PARALLEL PROGRAMMING RECIPE
The process of development of parallel programs can be summarized as
follows:
1.
Pick up a particular problem of interest;
2.
Conceptualize the solution;
3.
Split this solution into components to be executed simultaneously as
c
ooperating processes;
4.
Code each component;
5.
Arrange components in groups;
6.
Allocate to each group a separate processor of suitable type;
7.
Execute simultaneously all components, noting overall run time.
A question might be asked:
WHY GROUPS?
Another
nasty question:
We hope for speedup > 1.
What if the application of this recipe yields speedup < 1 ?
In particular, speedup = 0 implies deadlock!
WHY PROCESS GROUPS?
We may face two possible situations:
1.
If the number of processes <= number
of processors and
it is possible to satisfy all processes’ needs for processor types,
then
Allocate each process to a separate processor,
Keeping all processor types compatible with processes’ needs
2.
else
We must have groups of processes,
Each g
roup being allocated a single processor, and
All processes within each group running in a time

sharing mode.
NOTE 1: We focus on situation (2), considering situation (1) as special case
of situation (2).
NOTE 2: In general, no brute

force processor al
location approach is feasible,
because there are N
P
ways to allocate P processes among N processors.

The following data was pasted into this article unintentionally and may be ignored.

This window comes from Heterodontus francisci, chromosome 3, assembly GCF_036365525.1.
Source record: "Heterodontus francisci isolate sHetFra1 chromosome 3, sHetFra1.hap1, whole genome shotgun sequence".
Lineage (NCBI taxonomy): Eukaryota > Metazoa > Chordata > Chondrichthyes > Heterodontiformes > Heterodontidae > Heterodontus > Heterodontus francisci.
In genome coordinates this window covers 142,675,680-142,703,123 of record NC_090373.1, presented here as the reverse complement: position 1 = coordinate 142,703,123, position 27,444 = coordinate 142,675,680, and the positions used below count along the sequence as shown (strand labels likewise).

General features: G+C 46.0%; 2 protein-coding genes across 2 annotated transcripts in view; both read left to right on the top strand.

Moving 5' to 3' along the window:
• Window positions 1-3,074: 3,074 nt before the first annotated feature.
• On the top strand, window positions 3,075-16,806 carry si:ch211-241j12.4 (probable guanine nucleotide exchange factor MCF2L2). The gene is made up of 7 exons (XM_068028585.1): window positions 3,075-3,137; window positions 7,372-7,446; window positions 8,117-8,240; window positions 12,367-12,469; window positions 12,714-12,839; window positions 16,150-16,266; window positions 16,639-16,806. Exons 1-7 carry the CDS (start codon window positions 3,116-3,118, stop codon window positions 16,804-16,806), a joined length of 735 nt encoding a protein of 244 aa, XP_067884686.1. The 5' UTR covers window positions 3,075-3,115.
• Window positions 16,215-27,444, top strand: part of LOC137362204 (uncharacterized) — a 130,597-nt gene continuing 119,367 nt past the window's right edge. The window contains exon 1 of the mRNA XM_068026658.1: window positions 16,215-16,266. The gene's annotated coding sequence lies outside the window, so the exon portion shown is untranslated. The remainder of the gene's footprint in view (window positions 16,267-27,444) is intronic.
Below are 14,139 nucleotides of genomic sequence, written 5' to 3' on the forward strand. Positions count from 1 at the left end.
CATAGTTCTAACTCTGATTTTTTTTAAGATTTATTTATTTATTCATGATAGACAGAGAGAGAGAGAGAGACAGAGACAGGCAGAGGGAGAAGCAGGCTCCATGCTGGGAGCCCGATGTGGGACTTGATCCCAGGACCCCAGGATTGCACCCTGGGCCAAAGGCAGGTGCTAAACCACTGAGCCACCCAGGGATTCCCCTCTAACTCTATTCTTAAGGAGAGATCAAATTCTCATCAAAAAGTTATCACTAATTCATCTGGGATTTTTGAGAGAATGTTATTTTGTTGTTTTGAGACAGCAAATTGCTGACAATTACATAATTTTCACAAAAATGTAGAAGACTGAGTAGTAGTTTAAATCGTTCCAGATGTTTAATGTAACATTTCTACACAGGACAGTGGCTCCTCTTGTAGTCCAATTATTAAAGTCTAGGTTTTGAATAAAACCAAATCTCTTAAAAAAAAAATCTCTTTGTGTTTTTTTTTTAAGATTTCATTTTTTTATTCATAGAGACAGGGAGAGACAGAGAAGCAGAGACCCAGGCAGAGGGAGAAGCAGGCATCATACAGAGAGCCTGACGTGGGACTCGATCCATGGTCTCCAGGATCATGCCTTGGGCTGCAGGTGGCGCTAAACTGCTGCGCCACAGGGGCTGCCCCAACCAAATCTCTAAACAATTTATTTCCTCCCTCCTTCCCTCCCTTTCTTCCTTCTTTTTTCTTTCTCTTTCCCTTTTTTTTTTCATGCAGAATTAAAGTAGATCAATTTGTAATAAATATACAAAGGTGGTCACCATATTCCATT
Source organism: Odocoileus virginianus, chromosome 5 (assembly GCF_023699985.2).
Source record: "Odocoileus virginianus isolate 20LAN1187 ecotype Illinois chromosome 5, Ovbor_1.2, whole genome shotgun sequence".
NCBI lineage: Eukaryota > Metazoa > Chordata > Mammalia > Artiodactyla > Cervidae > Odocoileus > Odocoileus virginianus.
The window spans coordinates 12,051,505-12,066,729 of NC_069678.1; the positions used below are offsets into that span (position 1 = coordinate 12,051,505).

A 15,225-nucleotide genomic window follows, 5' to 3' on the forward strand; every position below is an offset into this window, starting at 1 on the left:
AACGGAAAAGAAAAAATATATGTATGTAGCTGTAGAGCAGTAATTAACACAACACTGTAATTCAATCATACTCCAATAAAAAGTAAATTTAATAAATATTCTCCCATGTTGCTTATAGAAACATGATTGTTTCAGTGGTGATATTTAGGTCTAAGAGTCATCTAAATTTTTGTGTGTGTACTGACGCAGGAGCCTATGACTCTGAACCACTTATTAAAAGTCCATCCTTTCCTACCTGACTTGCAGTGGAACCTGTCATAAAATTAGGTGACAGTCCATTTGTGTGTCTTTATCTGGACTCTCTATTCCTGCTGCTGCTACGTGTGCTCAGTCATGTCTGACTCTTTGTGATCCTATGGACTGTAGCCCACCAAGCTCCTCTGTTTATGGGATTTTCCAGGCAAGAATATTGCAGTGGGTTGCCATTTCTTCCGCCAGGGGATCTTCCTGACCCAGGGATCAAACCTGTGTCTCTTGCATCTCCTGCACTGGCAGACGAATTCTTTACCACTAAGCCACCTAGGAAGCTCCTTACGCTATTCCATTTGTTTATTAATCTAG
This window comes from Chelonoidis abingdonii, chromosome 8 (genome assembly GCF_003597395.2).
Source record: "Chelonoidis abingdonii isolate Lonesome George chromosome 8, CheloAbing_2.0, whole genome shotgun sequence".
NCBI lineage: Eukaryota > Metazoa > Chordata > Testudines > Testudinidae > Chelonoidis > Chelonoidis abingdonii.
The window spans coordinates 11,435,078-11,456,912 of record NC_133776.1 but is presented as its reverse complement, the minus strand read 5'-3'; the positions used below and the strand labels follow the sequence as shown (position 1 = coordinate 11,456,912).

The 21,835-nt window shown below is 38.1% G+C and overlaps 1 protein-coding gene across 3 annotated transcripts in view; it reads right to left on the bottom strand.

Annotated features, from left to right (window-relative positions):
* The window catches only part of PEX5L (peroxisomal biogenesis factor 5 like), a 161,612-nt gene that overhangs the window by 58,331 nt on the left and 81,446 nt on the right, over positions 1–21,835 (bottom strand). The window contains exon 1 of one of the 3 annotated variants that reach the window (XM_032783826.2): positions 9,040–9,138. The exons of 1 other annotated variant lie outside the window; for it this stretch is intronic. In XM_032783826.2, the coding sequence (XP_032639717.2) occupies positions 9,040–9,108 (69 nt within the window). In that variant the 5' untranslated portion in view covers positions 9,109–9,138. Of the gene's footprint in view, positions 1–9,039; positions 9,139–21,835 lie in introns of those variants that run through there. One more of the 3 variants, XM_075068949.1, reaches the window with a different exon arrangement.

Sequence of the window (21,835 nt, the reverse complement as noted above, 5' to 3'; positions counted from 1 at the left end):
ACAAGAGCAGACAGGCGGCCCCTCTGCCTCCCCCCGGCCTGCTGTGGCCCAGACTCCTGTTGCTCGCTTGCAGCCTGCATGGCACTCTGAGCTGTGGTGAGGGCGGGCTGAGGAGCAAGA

However, this approach is feasible for a small N and P, and the evolution
seems to “know” it…
THE PROCESSOR ALLOCATION PROBLEM
Given:
1.
A comp
uter with N processors (of possibly differing characteristics
like speed, amount of local memory, presence or absence of floating point
facilities, graphics, FFT, etc.)
and
2.
An algorithm consisting of a mix of P processes
(of possibly differing proces
sor type preferences)
Decide:
1.
Which process(es) to run on which processor(s), when, and for how long?
2.
On the order sequence of such assignments;
3.
On the computer architecture, facilitating interprocess communication.
Our measure of success will be calcul
ated according to some selected criterion
(like speedup, node efficiency, area efficiency, etc.)
DISTRIBUTED SOFTWARE LIFE CYCLE
PARTITIONING CONSIDERATIONS
OBJECTIVES:
Minimize interprocess communication
Exploit potential concurrency
Limit si
zes of processes
DIFFICULTIES:
How to measure effectiveness before allocation?
Partitioning criteria conflicts.
TASK ALLOCATION CONSIDERATIONS
Combinatorially, if we have P processes and N processors,
there are N
P
possible allocations
(or more, if we allow replication
to enhance fault tolerance)
Allocation effectiveness depends on the allocation GOAL, like:
Minimize total IPC cost
Minimize total computation and IPC cost
Minimize completion time
Minimize load imbalance
Maximize system
reliability
Feasible allocations must meet system constraints, like:
Memory capacity
Processing time limits
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